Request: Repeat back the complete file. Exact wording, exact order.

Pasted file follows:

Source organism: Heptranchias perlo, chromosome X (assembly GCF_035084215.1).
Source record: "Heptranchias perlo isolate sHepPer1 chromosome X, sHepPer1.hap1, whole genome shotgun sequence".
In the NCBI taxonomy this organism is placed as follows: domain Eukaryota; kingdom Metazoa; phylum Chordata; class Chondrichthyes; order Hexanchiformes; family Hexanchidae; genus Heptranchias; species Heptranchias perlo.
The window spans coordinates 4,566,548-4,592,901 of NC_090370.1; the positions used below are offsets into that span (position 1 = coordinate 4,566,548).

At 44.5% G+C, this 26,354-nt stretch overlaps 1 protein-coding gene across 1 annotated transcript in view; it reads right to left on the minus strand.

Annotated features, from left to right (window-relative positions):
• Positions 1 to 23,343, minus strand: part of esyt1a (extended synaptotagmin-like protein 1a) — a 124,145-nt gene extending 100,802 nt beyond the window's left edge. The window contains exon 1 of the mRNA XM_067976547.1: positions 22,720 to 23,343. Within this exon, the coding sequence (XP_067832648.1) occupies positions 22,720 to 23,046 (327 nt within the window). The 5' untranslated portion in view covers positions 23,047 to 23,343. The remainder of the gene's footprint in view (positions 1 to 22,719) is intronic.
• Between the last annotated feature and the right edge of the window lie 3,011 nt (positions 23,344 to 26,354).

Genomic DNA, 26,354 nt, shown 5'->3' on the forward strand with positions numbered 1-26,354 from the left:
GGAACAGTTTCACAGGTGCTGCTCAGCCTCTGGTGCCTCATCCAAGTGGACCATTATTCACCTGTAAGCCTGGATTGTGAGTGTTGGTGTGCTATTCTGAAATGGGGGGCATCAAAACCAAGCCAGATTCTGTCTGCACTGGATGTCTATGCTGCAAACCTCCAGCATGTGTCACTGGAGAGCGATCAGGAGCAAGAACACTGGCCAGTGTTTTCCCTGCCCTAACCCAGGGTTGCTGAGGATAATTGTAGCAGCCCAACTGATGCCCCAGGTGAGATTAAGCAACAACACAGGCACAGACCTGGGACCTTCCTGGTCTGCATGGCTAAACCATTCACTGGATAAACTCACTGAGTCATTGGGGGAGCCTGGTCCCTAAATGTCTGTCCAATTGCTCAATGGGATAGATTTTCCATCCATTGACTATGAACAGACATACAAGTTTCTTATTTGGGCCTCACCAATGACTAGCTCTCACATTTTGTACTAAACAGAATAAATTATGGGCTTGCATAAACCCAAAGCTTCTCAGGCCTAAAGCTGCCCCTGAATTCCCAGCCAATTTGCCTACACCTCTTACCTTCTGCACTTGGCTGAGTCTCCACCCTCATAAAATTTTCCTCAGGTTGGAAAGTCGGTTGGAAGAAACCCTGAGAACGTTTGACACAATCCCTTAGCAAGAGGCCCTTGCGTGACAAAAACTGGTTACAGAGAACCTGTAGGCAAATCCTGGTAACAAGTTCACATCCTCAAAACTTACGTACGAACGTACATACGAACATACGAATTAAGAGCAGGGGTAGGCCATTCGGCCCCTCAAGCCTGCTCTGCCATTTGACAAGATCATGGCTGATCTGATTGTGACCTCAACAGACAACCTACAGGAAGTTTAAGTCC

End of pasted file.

Source organism: Heptranchias perlo, chromosome X (assembly GCF_035084215.1).
Source record: "Heptranchias perlo isolate sHepPer1 chromosome X, sHepPer1.hap1, whole genome shotgun sequence".
In the NCBI taxonomy this organism is placed as follows: domain Eukaryota; kingdom Metazoa; phylum Chordata; class Chondrichthyes; order Hexanchiformes; family Hexanchidae; genus Heptranchias; species Heptranchias perlo.
The window spans coordinates 4,566,548-4,592,901 of NC_090370.1; the positions used below are offsets into that span (position 1 = coordinate 4,566,548).

At 44.5% G+C, this 26,354-nt stretch overlaps 1 protein-coding gene across 1 annotated transcript in view; it reads right to left on the minus strand.

Annotated features, from left to right (window-relative positions):
• Positions 1 to 23,343, minus strand: part of esyt1a (extended synaptotagmin-like protein 1a) — a 124,145-nt gene extending 100,802 nt beyond the window's left edge. The window contains exon 1 of the mRNA XM_067976547.1: positions 22,720 to 23,343. Within this exon, the coding sequence (XP_067832648.1) occupies positions 22,720 to 23,046 (327 nt within the window). The 5' untranslated portion in view covers positions 23,047 to 23,343. The remainder of the gene's footprint in view (positions 1 to 22,719) is intronic.
• Between the last annotated feature and the right edge of the window lie 3,011 nt (positions 23,344 to 26,354).

Genomic DNA, 26,354 nt, shown 5'->3' on the forward strand with positions numbered 1-26,354 from the left:
GGAACAGTTTCACAGGTGCTGCTCAGCCTCTGGTGCCTCATCCAAGTGGACCATTATTCACCTGTAAGCCTGGATTGTGAGTGTTGGTGTGCTATTCTGAAATGGGGGGCATCAAAACCAAGCCAGATTCTGTCTGCACTGGATGTCTATGCTGCAAACCTCCAGCATGTGTCACTGGAGAGCGATCAGGAGCAAGAACACTGGCCAGTGTTTTCCCTGCCCTAACCCAGGGTTGCTGAGGATAATTGTAGCAGCCCAACTGATGCCCCAGGTGAGATTAAGCAACAACACAGGCACAGACCTGGGACCTTCCTGGTCTGCATGGCTAAACCATTCACTGGATAAACTCACTGAGTCATTGGGGGAGCCTGGTCCCTAAATGTCTGTCCAATTGCTCAATGGGATAGATTTTCCATCCATTGACTATGAACAGACATACAAGTTTCTTATTTGGGCCTCACCAATGACTAGCTCTCACATTTTGTACTAAACAGAATAAATTATGGGCTTGCATAAACCCAAAGCTTCTCAGGCCTAAAGCTGCCCCTGAATTCCCAGCCAATTTGCCTACACCTCTTACCTTCTGCACTTGGCTGAGTCTCCACCCTCATAAAATTTTCCTCAGGTTGGAAAGTCGGTTGGAAGAAACCCTGAGAACGTTTGACACAATCCCTTAGCAAGAGGCCCTTGCGTGACAAAAACTGGTTACAGAGAACCTGTAGGCAAATCCTGGTAACAAGTTCACATCCTCAAAACTTACGTACGAACGTACATACGAACATACGAATTAAGAGCAGGGGTAGGCCATTCGGCCCCTCAAGCCTGCTCTGCCATTTGACAAGATCATGGCTGATCTGATTGTGACCTCAACAGACAACCTACAGGAAGTTTAAGTCC